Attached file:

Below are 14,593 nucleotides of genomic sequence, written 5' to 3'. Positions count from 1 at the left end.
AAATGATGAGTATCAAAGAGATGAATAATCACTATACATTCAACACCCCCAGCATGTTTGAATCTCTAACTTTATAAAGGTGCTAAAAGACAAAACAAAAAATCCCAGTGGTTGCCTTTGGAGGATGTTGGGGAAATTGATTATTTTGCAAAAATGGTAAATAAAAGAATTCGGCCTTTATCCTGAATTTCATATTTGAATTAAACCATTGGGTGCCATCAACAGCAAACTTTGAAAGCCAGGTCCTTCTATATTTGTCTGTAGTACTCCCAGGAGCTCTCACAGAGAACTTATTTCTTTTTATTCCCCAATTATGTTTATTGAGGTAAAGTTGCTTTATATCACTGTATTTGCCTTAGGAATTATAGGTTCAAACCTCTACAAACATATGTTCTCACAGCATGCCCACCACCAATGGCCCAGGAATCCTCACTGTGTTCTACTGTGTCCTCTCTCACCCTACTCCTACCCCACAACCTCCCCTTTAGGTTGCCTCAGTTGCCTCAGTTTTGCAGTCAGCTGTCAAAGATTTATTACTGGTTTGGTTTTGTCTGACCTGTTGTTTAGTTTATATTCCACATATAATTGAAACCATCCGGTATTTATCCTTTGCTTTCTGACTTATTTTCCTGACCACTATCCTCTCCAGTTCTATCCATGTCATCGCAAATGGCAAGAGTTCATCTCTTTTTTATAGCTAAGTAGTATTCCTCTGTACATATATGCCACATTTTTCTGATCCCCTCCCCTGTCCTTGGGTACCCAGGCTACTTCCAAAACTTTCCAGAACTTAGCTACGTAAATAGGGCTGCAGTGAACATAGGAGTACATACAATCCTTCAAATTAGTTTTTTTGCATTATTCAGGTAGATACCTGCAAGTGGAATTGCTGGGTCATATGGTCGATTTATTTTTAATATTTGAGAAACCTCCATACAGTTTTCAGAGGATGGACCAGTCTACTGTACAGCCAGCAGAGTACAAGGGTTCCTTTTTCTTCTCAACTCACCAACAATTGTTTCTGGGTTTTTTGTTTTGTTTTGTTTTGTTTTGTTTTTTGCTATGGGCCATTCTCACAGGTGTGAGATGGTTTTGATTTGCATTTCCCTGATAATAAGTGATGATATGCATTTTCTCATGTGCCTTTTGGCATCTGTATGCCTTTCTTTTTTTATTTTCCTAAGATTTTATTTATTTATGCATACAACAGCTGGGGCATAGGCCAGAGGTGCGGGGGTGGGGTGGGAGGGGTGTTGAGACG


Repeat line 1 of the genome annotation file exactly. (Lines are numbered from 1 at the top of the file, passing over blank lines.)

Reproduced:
Below are 14,593 nucleotides of genomic sequence, written 5' to 3'. Positions count from 1 at the left end.